Motorcycle Helmet Heads Up Displays Will Go Mainstream

CycleCyte heads up display

CycleCyte heads up display with artificial horizon and weather warning, plus voice activation

We've already had stories on The Kneeslider about one company or another developing a HUD (heads up display) for motorcycle helmets. Notices about new crowdfunding campaigns for these systems show up now and then, the latest one is for a helmet unit called CycleCyte. It is an app for your smartphone which projects the display into your line of sight and, with a bit of development, could work just fine.

HUD will be standard in high end helmets

With technology moving as fast as it is, I'm going to make a prediction, heads up display systems will become standard in high end helmets. If individuals and small groups of talented people can design and build functional displays, it's only a matter of time before a major company with solid funding will offer one for sale. Whether one of these small groups does it really well and gets bought by a manufacturer or licenses their tech to several companies or a manufacturer builds one in house, these are coming in the future.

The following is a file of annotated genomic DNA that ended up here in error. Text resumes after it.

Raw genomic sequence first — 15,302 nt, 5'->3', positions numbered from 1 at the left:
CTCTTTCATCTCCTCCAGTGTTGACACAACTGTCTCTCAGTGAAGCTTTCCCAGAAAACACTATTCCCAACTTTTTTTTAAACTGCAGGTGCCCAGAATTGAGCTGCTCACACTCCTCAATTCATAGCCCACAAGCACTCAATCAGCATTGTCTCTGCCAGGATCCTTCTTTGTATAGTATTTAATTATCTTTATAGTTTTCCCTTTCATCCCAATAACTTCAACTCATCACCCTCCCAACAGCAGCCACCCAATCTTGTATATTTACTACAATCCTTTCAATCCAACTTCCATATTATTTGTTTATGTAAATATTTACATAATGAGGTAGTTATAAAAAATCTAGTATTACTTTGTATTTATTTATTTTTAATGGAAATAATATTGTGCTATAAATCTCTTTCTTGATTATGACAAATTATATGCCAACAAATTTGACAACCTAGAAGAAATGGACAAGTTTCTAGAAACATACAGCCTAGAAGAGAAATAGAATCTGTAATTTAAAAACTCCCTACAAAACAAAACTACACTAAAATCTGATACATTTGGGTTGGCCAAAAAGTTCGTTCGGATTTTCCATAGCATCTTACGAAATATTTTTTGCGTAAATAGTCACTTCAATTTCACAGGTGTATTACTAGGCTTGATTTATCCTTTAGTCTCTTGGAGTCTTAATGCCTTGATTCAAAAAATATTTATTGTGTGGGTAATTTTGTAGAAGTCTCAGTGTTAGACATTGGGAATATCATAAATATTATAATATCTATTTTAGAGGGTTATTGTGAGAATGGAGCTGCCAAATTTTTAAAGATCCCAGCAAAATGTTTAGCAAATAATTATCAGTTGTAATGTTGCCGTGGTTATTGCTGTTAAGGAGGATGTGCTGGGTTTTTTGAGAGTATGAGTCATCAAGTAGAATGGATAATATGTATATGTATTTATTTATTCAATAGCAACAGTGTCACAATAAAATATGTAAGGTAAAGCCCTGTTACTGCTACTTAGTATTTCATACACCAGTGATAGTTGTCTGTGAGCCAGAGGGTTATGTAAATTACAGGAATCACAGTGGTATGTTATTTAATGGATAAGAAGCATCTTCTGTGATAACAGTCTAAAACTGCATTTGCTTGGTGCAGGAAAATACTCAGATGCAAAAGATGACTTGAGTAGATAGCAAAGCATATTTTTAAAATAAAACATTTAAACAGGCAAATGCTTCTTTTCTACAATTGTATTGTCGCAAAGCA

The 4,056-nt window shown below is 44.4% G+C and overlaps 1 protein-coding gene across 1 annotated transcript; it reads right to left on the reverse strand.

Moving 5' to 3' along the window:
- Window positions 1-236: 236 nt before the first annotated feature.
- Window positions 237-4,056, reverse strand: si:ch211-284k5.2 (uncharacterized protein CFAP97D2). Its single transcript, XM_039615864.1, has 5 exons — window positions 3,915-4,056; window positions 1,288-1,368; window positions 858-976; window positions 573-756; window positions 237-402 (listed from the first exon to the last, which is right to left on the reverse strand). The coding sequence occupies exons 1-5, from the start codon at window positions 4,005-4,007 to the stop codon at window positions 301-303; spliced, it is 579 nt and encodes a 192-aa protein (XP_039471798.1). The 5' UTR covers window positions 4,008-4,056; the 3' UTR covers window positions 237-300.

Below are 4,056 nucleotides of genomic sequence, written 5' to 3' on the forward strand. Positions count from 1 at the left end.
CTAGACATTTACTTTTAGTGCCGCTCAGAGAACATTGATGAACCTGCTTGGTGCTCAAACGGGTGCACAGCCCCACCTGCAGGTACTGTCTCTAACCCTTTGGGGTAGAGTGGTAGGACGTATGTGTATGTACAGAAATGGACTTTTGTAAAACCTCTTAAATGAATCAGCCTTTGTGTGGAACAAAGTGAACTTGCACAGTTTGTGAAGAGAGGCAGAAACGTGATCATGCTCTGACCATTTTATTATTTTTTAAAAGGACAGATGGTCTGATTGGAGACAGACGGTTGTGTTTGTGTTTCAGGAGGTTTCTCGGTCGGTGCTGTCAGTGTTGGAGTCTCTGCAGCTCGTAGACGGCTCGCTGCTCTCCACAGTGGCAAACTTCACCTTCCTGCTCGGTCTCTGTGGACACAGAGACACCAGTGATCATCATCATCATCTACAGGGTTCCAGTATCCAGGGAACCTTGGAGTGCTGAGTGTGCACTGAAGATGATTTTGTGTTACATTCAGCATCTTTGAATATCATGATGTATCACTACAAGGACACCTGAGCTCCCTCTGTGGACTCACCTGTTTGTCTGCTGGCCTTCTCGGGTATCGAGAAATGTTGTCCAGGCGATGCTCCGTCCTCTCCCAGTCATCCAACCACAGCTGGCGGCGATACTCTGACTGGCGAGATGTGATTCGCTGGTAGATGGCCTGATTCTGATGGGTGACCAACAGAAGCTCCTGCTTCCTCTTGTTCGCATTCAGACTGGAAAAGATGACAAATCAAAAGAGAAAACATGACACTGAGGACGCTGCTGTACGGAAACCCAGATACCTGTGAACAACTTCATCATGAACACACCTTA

Some of you have said you think a HUD would be a distraction, but after the novelty wears off, it would be just another input, enabling you to get information from your gauges and a whole lot more without taking your eyes off the road.

Whatever form this technology eventually takes, I think it is guaranteed to be in a helmet before long. I suspect BMW or Honda might be the first to offer it and I would be very surprised if those companies aren't already working hard to be the first.


  1. Greg Jetnikoff says